Speech Therapy

The Speech Therapy department deals with speech and language disorders as well as with eating difficulties in infants, pre-school and school-age children.

Each child is treated in an integrated manner that increases the function of eating and communication. Speech therapists:

  • Assess the child’s level of communication and diagnose any speech and language disorders
  • Assess eating difficulties
  • Deal with eating difficulties and speech disorders at an early stage with individual therapy interventions and innovative programs.

The Speech Therapy program is modelled on the Early Intervention principles of the WHO-endorsed International Classification of Functioning, Disability and Health (ICF).


The Early Speech Therapy Intervention involves both the infants’ families and the other members of the interdisciplinary group. The REEL Scale is also used for the infants. Information and guidance to parents along with a harmonious therapist- child-parent relationship helps the implementing the therapy instructions at home. The Intervention involves:


  • Prevention: Potential risk factors are taken into account (e.g. long stay at the NICU, history of non-oral feeding, breast-feeding difficulty, limited interest in interaction, limited pre-verbal communication etc.) in order to apply techniques that prevent or mitigate possible more serious difficulties in the infant’s feeding and/or communication if possible.


  • Assessment: A detailed history of the parents taken with sensitivity, observation of the infant during its interaction with people and with the surroundings and/or during feeding time, as well as the use of ICF-based assessment protocols, help describe the infant’s potential and needs. This helps establish the necessity and the form of the intervention.



  • Therapeutic intervention:


  1. adequate and safe feeding of the infant consistent, to the extent possible, with the developmental milestones. The timely intervention to deal with feeding difficulties concerns infants with physical, sensorial and/or behavioral causes (e.g. pathological reflexes, breastfeeding difficulty etc.)
  2. enhance the infant’s communication abilities for a more effective and functional communication with the family members and its interaction with the surroundings.

Forms of intervention:

  1. Support and train the parents to identify their child’s potential and difficulties and apply the required therapeutic techniques in their daily practice.
  2. Individual regular or periodic therapy sessions


  • Participation in the Interdisciplinary Group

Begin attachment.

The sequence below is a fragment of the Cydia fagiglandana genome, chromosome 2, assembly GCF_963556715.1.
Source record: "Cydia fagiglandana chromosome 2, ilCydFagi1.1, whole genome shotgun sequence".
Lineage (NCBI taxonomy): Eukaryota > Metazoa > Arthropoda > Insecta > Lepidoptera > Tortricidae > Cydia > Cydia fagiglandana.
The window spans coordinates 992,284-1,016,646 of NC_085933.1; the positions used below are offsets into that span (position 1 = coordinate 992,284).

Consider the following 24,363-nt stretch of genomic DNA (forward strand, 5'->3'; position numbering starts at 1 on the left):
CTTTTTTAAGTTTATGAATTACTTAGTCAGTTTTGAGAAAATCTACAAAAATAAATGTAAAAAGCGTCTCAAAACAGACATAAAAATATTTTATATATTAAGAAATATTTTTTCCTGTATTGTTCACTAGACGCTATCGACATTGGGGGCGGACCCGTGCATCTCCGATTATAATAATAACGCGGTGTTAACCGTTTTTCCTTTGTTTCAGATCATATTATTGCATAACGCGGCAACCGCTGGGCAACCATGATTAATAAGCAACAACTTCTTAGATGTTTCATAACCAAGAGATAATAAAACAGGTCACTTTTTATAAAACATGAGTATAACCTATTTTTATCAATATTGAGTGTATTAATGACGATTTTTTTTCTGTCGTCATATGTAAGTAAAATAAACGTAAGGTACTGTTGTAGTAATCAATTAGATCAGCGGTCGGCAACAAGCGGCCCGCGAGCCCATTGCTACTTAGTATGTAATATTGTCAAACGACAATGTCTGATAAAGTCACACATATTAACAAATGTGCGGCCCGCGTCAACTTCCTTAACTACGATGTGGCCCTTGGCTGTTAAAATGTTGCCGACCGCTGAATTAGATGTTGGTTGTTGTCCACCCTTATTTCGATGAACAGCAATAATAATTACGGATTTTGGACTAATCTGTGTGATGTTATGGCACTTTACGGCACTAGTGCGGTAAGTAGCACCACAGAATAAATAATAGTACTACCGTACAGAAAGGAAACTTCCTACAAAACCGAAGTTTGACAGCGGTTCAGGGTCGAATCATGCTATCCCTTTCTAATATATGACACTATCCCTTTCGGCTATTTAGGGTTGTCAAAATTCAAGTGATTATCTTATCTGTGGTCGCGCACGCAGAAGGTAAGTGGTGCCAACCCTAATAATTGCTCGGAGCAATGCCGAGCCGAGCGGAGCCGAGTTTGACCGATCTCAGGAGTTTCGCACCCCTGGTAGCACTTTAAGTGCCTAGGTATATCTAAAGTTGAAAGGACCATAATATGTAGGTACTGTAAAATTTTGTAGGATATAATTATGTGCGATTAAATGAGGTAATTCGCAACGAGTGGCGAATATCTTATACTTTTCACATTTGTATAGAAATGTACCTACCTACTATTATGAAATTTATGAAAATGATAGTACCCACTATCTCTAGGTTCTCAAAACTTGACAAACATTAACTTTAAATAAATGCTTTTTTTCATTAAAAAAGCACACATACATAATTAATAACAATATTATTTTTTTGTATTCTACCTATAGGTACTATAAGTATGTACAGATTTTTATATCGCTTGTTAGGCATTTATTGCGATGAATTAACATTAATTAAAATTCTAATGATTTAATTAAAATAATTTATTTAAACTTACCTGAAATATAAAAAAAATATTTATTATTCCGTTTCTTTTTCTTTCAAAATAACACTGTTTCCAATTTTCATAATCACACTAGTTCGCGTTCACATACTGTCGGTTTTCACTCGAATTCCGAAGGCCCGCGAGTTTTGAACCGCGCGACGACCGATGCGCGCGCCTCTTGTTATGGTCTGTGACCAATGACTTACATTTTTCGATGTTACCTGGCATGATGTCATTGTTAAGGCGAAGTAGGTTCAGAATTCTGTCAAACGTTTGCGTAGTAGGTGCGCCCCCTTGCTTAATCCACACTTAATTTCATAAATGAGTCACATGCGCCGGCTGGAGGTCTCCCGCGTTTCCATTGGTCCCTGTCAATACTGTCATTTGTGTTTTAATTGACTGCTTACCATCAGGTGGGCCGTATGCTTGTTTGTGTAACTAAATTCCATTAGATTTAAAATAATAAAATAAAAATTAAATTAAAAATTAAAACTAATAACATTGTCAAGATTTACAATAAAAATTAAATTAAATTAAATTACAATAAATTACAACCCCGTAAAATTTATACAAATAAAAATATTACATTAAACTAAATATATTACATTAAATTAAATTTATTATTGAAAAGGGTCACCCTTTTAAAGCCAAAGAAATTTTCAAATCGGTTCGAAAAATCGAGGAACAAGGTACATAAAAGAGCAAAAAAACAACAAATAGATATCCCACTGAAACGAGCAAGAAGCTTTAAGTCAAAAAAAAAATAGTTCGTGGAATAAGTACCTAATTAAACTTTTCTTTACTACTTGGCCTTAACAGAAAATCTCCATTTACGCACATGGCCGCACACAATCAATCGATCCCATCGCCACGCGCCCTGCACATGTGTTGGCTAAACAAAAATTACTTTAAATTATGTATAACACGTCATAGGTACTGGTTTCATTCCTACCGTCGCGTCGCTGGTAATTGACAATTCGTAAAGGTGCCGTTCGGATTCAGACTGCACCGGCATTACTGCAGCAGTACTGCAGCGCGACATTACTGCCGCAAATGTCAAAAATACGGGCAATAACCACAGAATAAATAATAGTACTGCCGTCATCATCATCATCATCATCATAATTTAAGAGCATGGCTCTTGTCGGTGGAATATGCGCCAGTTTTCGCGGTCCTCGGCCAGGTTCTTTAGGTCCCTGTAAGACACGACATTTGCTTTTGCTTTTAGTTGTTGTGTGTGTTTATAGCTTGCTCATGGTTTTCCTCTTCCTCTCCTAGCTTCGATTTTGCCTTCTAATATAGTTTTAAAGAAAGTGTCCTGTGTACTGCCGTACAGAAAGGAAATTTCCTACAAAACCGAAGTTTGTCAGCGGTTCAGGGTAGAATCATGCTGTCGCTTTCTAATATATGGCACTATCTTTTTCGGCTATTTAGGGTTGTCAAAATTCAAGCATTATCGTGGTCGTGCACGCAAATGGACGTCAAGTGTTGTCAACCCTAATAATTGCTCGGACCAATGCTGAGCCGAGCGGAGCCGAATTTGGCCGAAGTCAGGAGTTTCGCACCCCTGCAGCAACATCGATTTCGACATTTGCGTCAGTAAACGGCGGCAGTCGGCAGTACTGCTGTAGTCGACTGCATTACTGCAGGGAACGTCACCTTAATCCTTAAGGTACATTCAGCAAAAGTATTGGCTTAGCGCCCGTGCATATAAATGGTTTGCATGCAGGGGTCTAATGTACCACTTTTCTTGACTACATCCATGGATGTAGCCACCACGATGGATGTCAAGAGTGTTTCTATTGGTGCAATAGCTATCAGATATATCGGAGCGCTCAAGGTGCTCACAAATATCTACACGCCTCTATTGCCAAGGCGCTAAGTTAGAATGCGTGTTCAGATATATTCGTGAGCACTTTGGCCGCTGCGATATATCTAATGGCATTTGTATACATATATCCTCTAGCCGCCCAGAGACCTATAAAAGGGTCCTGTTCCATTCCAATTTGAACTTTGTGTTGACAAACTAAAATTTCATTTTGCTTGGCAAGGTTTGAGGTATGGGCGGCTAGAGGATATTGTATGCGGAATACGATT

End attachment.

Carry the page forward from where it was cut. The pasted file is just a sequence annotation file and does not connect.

The objective is exchange of information, problem solving, a holistic approach to the needs of infant and family as well as to jointly set the objectives and make decisions about the therapy plan.

  • Coordination on issues of feeding and swallowing

Communication with all the medical and therapeutic specialists involved, referral for imaging tests whenever necessary (e.g. gastroscopy, chest x-ray, endoscopy (FEES), VFSS etc.), referral to a Clinical Nutritionist and decision making with the treating doctors about the best possible feeding method (oral or alternative).

  • Transition Support

Ensures the smooth transition to a new program or framework whenever necessary, such as formal education, outside therapy program, family moving elsewhere.

  • Scientific work


The Speech Therapy group participates in scientific work, presents papers in conferences, organizes training of the ELEPAP staff and creates assessment and therapeutic protocols.


  • Assessment and Therapeutic intervention

The early assessment and treatment of chewing-swallowing difficulties which have physical (e.g. cerebral palsy) or non-physical causes (e.g. behaviour) is important for the adequate and safe feeding of the child as well as for improving the family’s quality of life. Speech therapists specialized in dysphagia make the assessment and intervention and train the parents.

  • Medical follow up of the children

The dysphagia program is staffed with medical specialists (Physiatrist specialized in child rehabilitation, Child Gastroenterologist, Child Pneumonologist) and Clinical Dietician. They cooperate with the Speech Therapist and with the parents to deal with each child’s specific difficulties. The child is referred to the specialists depending on the type of need (e.g. breathing problems, constipation, reflux, low weight, etc.).

  • Dysphagia Team

This is an interdisciplinary team set up to deal with serious eating difficulties using an innovative approach that takes into account the child’s and the family’s needs and wishes. After a medical examination and discussion between the specialists (medical doctors, therapists, dietician, psychologist) and the parents, different ways of dealing with the difficulties are proposed.

Every day the speech therapists cooperate with occupational therapists and physiotherapists in order to teach the children to eat.


Children with motor and developmental disorders (e.g. cerebral palsy, syndromes) may have difficulties in communication such as speech and/or language retardation, articulation disorders, phonological disorders, verbal dyspraxia, dysarthria, fluency disorders.

The department’s expert speech therapists perform speech and/or language assessments in order to determine the potential and the needs of each child and to set the therapy goals in cooperation with the parents.

The therapeutic intervention may take place individually, in a group, it can even be intertherapeutic, with parallel parent support and education. Parent education relates to explaining the child’s abilities and difficulties and the application of different techniques. Moreover, external experts and bodies are involved in order to facilitate the child’s communication in different settings.